Legacy –– family alumni

Major –– the concentration of a number of credit hours in a specific subject. Colleges and universities often specify the number of credits needed to receive a major, the sequence of courses, and the level of course necessary to complete the requirements

Merit awards, merit-based scholarships –– more “free” money, these awards are based on excellence in academics, leadership, volunteerism, athletic ability, and other areas determined by the granting organization, which can be a college or university, an organization, or an individual. They are not based on financial need

Minor –– an area of concentration with fewer credits than a major. The minor can be related to the major area of concentration or not; for example, English major may have a minor in theater

National Merit Scholarship –– scholarship awarded based on merit, the PSAT acts as the qualifying test for this award
Need blind –– admissions decisions made without reference to a student’s financial aid request

Official Transcript –– a sealed official academic report issued through the high school

Open admissions –– a policy of admission that does not subject applicants to a review of their academic qualifications

Pell Grant Program –– provides need-based grants to low-income undergraduate students to promote access to postsecondary education

Performing Arts Audition –– a trial performance, as by an actor, dancer, or musician, to demonstrate suitability or skill often required by certain institutions for admissions

PLAN Tests –– a practice ACT test for high school sophomores

Portfolio –– a collection of your best work

PLUS Loan – a one year renewable loan with parents as the guarantor. There is no grace period for repayment (payments made while student attends school)

PSAT (Preliminary Scholastic Assessment Test) –– duplicates the kinds of questions asked on the SAT but is shorter and takes less time. Usually taken in the sophomore and junior year in October, the test also acts as a qualifying instrument for the National Merit Scholarship Awards Program

Quarter Term –– academic year is divided into four 12 week sections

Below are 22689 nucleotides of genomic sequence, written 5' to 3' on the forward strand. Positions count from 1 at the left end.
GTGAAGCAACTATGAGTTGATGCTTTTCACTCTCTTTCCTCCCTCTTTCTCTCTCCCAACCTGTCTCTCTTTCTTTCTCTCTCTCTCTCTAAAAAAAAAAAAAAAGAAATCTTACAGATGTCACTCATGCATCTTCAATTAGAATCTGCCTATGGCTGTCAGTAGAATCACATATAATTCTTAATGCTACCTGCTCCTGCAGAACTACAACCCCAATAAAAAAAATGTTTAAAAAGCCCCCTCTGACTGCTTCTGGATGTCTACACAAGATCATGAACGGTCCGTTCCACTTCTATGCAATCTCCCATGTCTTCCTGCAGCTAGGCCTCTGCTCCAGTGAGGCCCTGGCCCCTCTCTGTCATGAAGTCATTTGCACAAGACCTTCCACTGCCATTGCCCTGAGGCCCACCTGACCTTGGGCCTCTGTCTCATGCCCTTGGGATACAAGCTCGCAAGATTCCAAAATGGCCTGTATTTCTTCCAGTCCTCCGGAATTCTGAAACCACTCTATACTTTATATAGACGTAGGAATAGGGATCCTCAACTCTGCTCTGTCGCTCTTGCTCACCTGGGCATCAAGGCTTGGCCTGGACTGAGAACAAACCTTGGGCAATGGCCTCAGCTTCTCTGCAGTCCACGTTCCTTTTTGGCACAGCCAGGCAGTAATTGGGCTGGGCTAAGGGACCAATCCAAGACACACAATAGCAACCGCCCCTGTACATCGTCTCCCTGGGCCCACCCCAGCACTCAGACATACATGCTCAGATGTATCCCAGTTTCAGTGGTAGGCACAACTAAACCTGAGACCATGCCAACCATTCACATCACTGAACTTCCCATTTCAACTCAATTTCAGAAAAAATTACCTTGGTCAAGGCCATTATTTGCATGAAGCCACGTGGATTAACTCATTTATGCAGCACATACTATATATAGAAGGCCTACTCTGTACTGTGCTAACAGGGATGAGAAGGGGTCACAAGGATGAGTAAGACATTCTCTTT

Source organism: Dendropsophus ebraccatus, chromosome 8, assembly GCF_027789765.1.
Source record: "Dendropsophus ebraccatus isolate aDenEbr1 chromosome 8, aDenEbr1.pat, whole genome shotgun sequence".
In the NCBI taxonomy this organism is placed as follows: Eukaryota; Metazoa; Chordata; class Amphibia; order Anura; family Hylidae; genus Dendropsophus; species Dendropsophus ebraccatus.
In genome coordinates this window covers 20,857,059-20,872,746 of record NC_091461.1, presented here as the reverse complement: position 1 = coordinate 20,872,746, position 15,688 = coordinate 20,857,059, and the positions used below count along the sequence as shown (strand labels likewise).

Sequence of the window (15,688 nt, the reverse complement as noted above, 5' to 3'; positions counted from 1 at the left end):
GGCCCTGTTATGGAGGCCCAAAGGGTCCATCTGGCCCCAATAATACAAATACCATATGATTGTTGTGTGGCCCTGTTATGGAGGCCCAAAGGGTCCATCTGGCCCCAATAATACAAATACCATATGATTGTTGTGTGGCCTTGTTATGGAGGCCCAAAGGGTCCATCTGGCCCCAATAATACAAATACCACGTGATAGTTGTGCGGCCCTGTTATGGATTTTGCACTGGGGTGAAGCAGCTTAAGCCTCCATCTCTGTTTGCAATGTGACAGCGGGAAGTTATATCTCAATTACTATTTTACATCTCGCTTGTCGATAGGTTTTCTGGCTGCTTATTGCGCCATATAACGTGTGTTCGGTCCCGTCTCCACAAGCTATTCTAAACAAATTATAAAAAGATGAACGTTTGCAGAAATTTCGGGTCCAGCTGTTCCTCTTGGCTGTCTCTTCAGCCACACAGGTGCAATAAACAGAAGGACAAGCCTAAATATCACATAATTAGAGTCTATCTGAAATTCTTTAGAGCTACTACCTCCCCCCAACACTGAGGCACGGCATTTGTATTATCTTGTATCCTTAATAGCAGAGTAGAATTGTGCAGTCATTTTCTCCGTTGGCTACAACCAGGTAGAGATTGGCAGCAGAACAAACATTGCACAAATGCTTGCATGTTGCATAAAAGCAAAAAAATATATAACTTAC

Regular Decision –– applying in the normal application time frame.

Residency requirement –– Time requirement that is set by the college for a person to reside in the state to be considered eligible for in-state tuition at one of its public colleges or universities

Resume –– a written account of personal, educational, and professional qualifications and experiences

Retention rate –– the number and percentage of students returning for the sophomore year

Rolling admissions –– there is no deadline for filing a college application. Responses are usually received within three to four weeks

ROP (Regional Occupational Program) –– a variety of excellent vocational and technical job training for high school students, out-of-school youth, and adults

ROTC (Reserve Officers’ Training Corps) –– each branch of the military sponsors an ROTC program. In exchange for a certain number of years on active duty, students can have their college education paid for up to a certain amount by the armed forces

SAR (Student Aid Report) –– report of the government’s review of a student’s FAFSA. The SAR is sent to the student and released electronically to the colleges designated by the student. The SAR does not supply a real money figure for aid but indicates eligibility

SAT Reasoning Test –– concentrates on verbal, mathematical reasoning abilities, and writing. It is given throughout the academic year at test centers with a maximum combined score for all three sections of 2400

SAT II Subject Tests –– subject-specific exams given on the same test dates and in the same centers as the SAT I